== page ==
Current New Jersey U.S. Senator Cory Booker was tapped by the Cartel in 1998 to run for the Newark, New Jersey City Council against a four-term incumbent, George Branch. With a four-to-one campaign spending advantage and funding a slate of City Council members which gave him a Council majority, Booker won in an upset. He had lived in Newark less than two years. After one term, he ran for Mayor against another four-term incumbent, Sharpe James in 2002, and he again had a larger campaign war chest than his opponent, courtesy of the Cartel. Losing narrowly, Booker ran for a second time in 2006 and won in a landslide after James dropped out of the race thirty days before the election. (Mayor James was later indicted for corruption and sent to jail for two years.) Four months after his election, Booker sent a letter to all Assembly and Senate members in the New Jersey Legislature asking them to pass a statewide voucher bill (which failed in Committee). At the beginning of his second term, Booker received a $100 million matching grant from Facebook founder, Mark Zuckerberg, to revolutionize the Newark Public Schools. He cooperated with Republican New Jersey Governor Chris Christie to turn the Newark Public Schools into a charter school district similar to New Orleans. But Newark parents and the larger black community had no input into Booker’s privatization scheme. Millions of dollars were disbursed to consultants and corporations in the name of education reform, and Christie and Booker traveled the country extolling what they were doing to improve the education of low-income African American and Hispanic children. After five years, even Zuckerberg came to see the failure of his well-intended initiative (see Dale Russakoff, The Prize, 2015). Booker would go on to win a special election for the U.S. Senate, still lauding what he had done in Newark. The Cartel has continued to fund his political ambitions as he is a valued member of its bipartisan coterie of Democratic and Republican elected officials at every level of government.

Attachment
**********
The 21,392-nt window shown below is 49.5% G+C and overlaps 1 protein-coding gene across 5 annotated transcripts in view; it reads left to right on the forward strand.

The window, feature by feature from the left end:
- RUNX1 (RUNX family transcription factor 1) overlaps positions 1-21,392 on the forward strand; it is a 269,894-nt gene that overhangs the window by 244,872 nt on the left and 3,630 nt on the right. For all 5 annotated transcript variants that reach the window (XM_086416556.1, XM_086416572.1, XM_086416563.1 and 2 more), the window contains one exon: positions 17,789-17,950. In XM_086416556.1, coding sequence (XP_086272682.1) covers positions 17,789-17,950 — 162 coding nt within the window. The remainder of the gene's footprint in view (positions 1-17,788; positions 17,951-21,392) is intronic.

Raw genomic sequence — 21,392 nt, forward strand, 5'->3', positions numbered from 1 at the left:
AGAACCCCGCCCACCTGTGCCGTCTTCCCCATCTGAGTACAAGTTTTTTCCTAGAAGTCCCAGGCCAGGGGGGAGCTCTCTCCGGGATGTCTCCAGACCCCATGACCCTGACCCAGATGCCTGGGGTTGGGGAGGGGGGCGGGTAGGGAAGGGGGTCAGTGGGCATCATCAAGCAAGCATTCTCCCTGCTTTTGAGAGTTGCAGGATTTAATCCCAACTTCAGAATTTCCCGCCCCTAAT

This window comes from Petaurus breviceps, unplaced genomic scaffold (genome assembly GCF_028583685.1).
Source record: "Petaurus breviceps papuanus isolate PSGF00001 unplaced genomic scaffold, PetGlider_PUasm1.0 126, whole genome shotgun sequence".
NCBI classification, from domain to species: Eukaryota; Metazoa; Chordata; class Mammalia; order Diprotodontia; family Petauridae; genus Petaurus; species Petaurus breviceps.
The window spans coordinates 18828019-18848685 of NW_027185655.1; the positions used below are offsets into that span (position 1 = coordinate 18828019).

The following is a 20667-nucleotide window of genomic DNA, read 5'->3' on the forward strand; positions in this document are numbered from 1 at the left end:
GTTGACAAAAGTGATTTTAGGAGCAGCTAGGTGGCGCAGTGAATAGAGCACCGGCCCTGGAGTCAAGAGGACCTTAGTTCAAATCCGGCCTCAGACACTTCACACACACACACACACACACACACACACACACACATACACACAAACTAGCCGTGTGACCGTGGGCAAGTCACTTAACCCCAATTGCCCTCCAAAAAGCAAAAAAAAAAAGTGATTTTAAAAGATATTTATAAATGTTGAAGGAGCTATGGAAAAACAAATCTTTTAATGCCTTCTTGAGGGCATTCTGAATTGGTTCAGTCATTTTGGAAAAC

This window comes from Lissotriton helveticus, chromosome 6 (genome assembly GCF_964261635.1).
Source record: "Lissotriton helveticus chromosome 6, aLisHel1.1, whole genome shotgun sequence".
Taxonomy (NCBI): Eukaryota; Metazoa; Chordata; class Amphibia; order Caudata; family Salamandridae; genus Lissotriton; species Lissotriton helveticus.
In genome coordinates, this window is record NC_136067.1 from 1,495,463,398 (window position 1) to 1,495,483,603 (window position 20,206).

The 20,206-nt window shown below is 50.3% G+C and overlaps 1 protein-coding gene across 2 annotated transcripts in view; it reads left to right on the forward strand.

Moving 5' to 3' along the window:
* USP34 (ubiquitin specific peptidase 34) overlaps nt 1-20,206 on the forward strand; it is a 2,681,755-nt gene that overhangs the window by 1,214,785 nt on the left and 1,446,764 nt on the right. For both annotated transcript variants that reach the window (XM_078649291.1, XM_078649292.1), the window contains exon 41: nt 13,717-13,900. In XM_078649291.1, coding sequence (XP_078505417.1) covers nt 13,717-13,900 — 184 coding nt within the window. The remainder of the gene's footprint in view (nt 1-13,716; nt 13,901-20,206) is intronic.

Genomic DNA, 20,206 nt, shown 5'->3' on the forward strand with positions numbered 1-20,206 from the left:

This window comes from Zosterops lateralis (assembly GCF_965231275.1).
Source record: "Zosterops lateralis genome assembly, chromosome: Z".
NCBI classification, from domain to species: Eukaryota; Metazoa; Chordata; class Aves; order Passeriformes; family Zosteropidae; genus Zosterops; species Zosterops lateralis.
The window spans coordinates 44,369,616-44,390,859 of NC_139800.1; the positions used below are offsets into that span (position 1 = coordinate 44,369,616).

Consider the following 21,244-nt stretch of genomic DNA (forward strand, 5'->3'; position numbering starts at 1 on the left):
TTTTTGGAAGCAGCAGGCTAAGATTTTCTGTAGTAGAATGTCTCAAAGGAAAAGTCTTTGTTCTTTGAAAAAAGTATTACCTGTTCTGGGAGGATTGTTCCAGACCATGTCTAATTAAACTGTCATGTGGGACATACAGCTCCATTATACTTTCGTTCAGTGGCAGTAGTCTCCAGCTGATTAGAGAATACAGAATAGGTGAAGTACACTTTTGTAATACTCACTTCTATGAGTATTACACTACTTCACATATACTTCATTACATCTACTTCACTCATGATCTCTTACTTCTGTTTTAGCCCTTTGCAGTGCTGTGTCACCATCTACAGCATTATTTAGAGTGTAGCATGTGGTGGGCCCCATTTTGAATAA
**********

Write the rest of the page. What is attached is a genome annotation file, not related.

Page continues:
Adrian Fenty, a black Washington, D.C. City Councilman, ran for Mayor in 2006 and won by a substantial margin with the support of a socio-economic cross-section of D.C. voters. Immediately upon taking office, he began to push for an increase in charter schools and unilaterally hired Michelle Rhee as Chancellor of the D.C. Public Schools. Rhee’s only administrative experience was as CEO of the New Teacher Project, a non-profit that provided alternatively-trained teachers to urban school districts after serving as a Teach for America (TFA) teacher in Baltimore, and her primary qualification was that she came out of the Cartel network. (Later it was discovered that she had misrepresented her success in raising standardized test scores for the low-performing students that she taught.) Nevertheless, she and Mayor Fenty were successful in increasing the privatization and chartering of the D.C. Public Schools. They fired hundreds of teachers, claiming a budget shortfall (later found to be untrue) and replaced them with TFA teachers. The community became so alarmed at the duo’s school privatization efforts that it backed a candidate to unseat Fenty when he ran for reelection in 2010. Although Fenty outspent his opponent by more than six- to-one, his campaign never caught fire. In the eleventh hour, a group of Fenty’s Cartel supporters, who were also major contributors to the 2008 Obama campaign, met with the President in the Oval Office and asked him to endorse Fenty in the Democratic primary, believing that Obama’s popularity would put Fenty over the top. Although the President was a personal and political friend of Mayor Fenty and had sanctioned his approaches to education reform in the Obama Race to the Top (RTTT) legislation, he declined to endorse Fenty, recognizing that to openly opposed the political wishes of D.C.’s black voters could have negative, national repercussions as he was gearing up for his own reelection to a second term in 2012. To make his position clear after Fenty’s defeat, the next morning President Obama dispatched Attorney General Eric Holder to visit Fenty’s opponent, Vincent Gray, to congratulate him on his victory and to state publicly that he had voted for him.